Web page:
“When the market-rate housing boom was coming through the District, people said, ‘This is the renaissance of the District of Columbia. This is the city come to life,’” said Fenty. “Market-rate housing has a place, but what we’ve seen over the past two or three years, as the market has stabilized and returned a little bit to normalcy, is an appetite and patience for building what is probably even more important to the District of Columbia – and that’s affordable housing."

In the coming months, the Department of Housing and Community Development will continue to pursue such developments in the Adams Morgan area by “putting money into” renovation projects at 1703 Euclid, 1720 Euclid, 1631 Euclid and 2233 18th Street, NW - the last two both Jubilee properties.

Friday, April 24, 2009

The Amelia Fills in Ballston

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The Dittmar Company is nearing the end of work of their newest Arlington County apartment project: The Amelia.

Designed and constructed by the same in-house Dittmar team responsible for the company's numerous Northern Virginia holdings - including their most recent developments at 1325 Pierce and Quincy Plaza - the Amelia is set to include 108 rental apartments, 4,158 square feet of ground floor retail (soon to be occupied by a mattress dealer) and 147 parking spaces. Flashy it may not be (we're looking at you, pillow top provider), but it’s a surefire improvement over 816 North Oakland Street’s former use as a four-story office building and adjoining Pizza Hut – two things off the menu for tenants when they begin to relocate to the building just off Wilson Boulevard early next month.

“Our first apartments will be in place by the 8th of May. Everything is ready [for that date], except that...we are waiting on Arlington County to give us permission to start moving in. We are pre-leasing at this point,” said Dittmar Leasing Consultant, Marsha Graham.

The building’s amenities are duplicitously friendly to health nuts and couch potatoes alike with a “cardio theater and strength equipment” for the former, while the more sedimentary folk can look forward to a “community room/media lounge with flat screen TV’s” and a “full service business center equipped with 24” Apple iMac computers. Interior decorum comes on the form of Corinthian countertops, “designer ceramic tile floors,” nine-foot ceilings and private balconies overlooking Oakland Park. Also in keeping with the current zeitgeist, the Amelia also Dittmar’s first foray into eco-friendly architecture.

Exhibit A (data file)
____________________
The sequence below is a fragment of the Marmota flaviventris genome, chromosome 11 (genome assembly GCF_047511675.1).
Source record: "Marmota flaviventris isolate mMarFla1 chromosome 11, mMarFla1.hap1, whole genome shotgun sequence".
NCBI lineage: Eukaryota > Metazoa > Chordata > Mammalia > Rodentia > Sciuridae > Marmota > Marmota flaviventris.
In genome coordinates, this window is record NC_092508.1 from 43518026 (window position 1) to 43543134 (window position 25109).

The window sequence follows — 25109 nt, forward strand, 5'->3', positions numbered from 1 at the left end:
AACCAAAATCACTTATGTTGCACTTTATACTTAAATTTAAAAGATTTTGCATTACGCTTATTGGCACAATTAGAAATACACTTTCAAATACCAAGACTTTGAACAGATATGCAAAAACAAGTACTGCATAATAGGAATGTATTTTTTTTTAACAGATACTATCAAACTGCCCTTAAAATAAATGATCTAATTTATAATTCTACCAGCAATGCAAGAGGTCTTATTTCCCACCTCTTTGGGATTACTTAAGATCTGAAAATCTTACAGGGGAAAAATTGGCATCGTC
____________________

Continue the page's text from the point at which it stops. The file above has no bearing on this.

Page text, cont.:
“We are the first green building that Dittmar has built,” said Graham. “We are sound baffled and wonderfully insulated. All of the appliances are Energy Star rated, including a HVAC system...that is said to be 15% more efficient for heating and cooling.”

Rents at the Amelia are currently starting at $1625 for a one-bedroom with two-bedrooms priced from $2595 on up.

Near Southeast PUD Development Faces Re-Shuffle

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Forest City Washington and Urban Atlantic (formerly known as Mid-City Urban, LLC) will go before the National Capital Planning Commission on May 7th to face a second round of approvals for modifications to their Second Stage PUD redevelopment of the Arthur Capper/Carrollsburg Dwellings in what is now the Capitol Riverfront. The project stems from a $34.9 million federal Hope VI grant given to the District of Columbia Housing Authority in 2001; that agency, which selected Forest City and Mid-City Urban for the project in 2003, is aiming for a mixed-income redevelopment at the Near Southeast site, with a one-for-one replacement of the 758 public housing units lost to demolition, plus 525 new affordable units and 330 market rate homes.

"It's a PUD stage two application for Squares 882, which is at 6th and M, SE. There’s a commercial office building on the south side of that, right up against M Street and then there’s a residential building behind it to the north. The other PUD site is Square 769 at 2nd and L Streets that is a residential building,” said David Smith, Project Manager for FCW. “Those are the only two that we need the PUD vote for, so that we can move on.”

The development team – which also includes architects from Torti Gallas, the Lessard Group and Shalom Baranes Associates – had their first hearing regarding the changes with the DC Zoning Commission (DCZC) on March 19th. Citing the economic downturn as a contributing factor, they’re now planning to cut the size of floorplans at their four pending residential buildings along Canal Park with the intent of increasing the number of units on site.

“We are basically shifting around the density of the residential units and moving some parking…we’re above the required zoning amount [for parking]. We’re increasing it some spots and reducing it others,” said Smith. “There’s reduced parking at the office building, but there’s increased parking on another parcel.”

FCW has also been pushing for an extension of time to build a new community center at 5th and K Streets, SE – a project that has already been pushed back several times since it was first announced. The DCZC gave the team a conditional approval for both the unit increase and parking reduction with the hitch that construction of the community center must begin sooner rather than later – in fact, a full twelve months earlier than FCW’s requested 2012 start date.